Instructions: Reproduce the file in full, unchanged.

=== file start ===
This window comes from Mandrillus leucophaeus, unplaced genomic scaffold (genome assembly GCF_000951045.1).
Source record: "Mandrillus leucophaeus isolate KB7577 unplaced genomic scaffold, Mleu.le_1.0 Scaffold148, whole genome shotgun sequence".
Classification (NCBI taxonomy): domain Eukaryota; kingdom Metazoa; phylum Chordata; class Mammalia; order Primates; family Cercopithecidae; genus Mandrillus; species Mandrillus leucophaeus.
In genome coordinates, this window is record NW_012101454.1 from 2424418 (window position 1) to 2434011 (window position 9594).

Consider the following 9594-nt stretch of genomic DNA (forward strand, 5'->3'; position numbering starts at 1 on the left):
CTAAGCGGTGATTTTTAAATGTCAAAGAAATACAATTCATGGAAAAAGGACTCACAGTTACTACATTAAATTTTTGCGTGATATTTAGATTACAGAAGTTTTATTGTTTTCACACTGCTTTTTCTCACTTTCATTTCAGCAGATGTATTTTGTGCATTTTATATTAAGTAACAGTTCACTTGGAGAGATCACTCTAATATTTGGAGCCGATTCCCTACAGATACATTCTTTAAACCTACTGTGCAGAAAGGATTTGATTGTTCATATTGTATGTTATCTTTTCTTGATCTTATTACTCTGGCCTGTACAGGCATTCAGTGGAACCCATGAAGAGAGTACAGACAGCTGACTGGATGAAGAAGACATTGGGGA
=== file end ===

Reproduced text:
This window comes from Mandrillus leucophaeus, unplaced genomic scaffold (genome assembly GCF_000951045.1).
Source record: "Mandrillus leucophaeus isolate KB7577 unplaced genomic scaffold, Mleu.le_1.0 Scaffold148, whole genome shotgun sequence".
Classification (NCBI taxonomy): domain Eukaryota; kingdom Metazoa; phylum Chordata; class Mammalia; order Primates; family Cercopithecidae; genus Mandrillus; species Mandrillus leucophaeus.
In genome coordinates, this window is record NW_012101454.1 from 2424418 (window position 1) to 2434011 (window position 9594).

Consider the following 9594-nt stretch of genomic DNA (forward strand, 5'->3'; position numbering starts at 1 on the left):
CTAAGCGGTGATTTTTAAATGTCAAAGAAATACAATTCATGGAAAAAGGACTCACAGTTACTACATTAAATTTTTGCGTGATATTTAGATTACAGAAGTTTTATTGTTTTCACACTGCTTTTTCTCACTTTCATTTCAGCAGATGTATTTTGTGCATTTTATATTAAGTAACAGTTCACTTGGAGAGATCACTCTAATATTTGGAGCCGATTCCCTACAGATACATTCTTTAAACCTACTGTGCAGAAAGGATTTGATTGTTCATATTGTATGTTATCTTTTCTTGATCTTATTACTCTGGCCTGTACAGGCATTCAGTGGAACCCATGAAGAGAGTACAGACAGCTGACTGGATGAAGAAGACATTGGGGA